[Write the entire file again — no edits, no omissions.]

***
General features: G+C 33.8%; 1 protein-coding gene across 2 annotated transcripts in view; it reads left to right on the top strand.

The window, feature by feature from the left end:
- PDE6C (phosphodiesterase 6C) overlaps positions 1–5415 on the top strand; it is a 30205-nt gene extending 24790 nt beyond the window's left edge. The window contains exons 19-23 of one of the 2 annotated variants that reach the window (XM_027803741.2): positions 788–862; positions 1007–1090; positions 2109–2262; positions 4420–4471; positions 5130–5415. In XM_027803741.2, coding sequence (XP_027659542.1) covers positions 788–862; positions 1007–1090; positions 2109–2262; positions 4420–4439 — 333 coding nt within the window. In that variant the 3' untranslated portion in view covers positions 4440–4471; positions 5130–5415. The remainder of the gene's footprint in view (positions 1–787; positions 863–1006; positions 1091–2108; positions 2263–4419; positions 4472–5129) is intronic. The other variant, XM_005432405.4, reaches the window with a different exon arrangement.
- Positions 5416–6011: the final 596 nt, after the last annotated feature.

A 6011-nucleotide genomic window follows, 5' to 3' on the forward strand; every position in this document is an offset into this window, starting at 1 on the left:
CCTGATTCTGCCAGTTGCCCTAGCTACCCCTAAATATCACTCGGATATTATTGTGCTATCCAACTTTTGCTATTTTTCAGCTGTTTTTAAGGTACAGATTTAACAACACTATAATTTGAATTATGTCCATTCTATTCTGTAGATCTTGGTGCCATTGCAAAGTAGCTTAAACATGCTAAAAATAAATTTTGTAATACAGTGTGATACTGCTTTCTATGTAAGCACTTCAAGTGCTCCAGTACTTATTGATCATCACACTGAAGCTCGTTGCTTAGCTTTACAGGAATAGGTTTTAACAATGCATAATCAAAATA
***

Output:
General features: G+C 33.8%; 1 protein-coding gene across 2 annotated transcripts in view; it reads left to right on the top strand.

The window, feature by feature from the left end:
- PDE6C (phosphodiesterase 6C) overlaps positions 1–5415 on the top strand; it is a 30205-nt gene extending 24790 nt beyond the window's left edge. The window contains exons 19-23 of one of the 2 annotated variants that reach the window (XM_027803741.2): positions 788–862; positions 1007–1090; positions 2109–2262; positions 4420–4471; positions 5130–5415. In XM_027803741.2, coding sequence (XP_027659542.1) covers positions 788–862; positions 1007–1090; positions 2109–2262; positions 4420–4439 — 333 coding nt within the window. In that variant the 3' untranslated portion in view covers positions 4440–4471; positions 5130–5415. The remainder of the gene's footprint in view (positions 1–787; positions 863–1006; positions 1091–2108; positions 2263–4419; positions 4472–5129) is intronic. The other variant, XM_005432405.4, reaches the window with a different exon arrangement.
- Positions 5416–6011: the final 596 nt, after the last annotated feature.

A 6011-nucleotide genomic window follows, 5' to 3' on the forward strand; every position in this document is an offset into this window, starting at 1 on the left:
CCTGATTCTGCCAGTTGCCCTAGCTACCCCTAAATATCACTCGGATATTATTGTGCTATCCAACTTTTGCTATTTTTCAGCTGTTTTTAAGGTACAGATTTAACAACACTATAATTTGAATTATGTCCATTCTATTCTGTAGATCTTGGTGCCATTGCAAAGTAGCTTAAACATGCTAAAAATAAATTTTGTAATACAGTGTGATACTGCTTTCTATGTAAGCACTTCAAGTGCTCCAGTACTTATTGATCATCACACTGAAGCTCGTTGCTTAGCTTTACAGGAATAGGTTTTAACAATGCATAATCAAAATA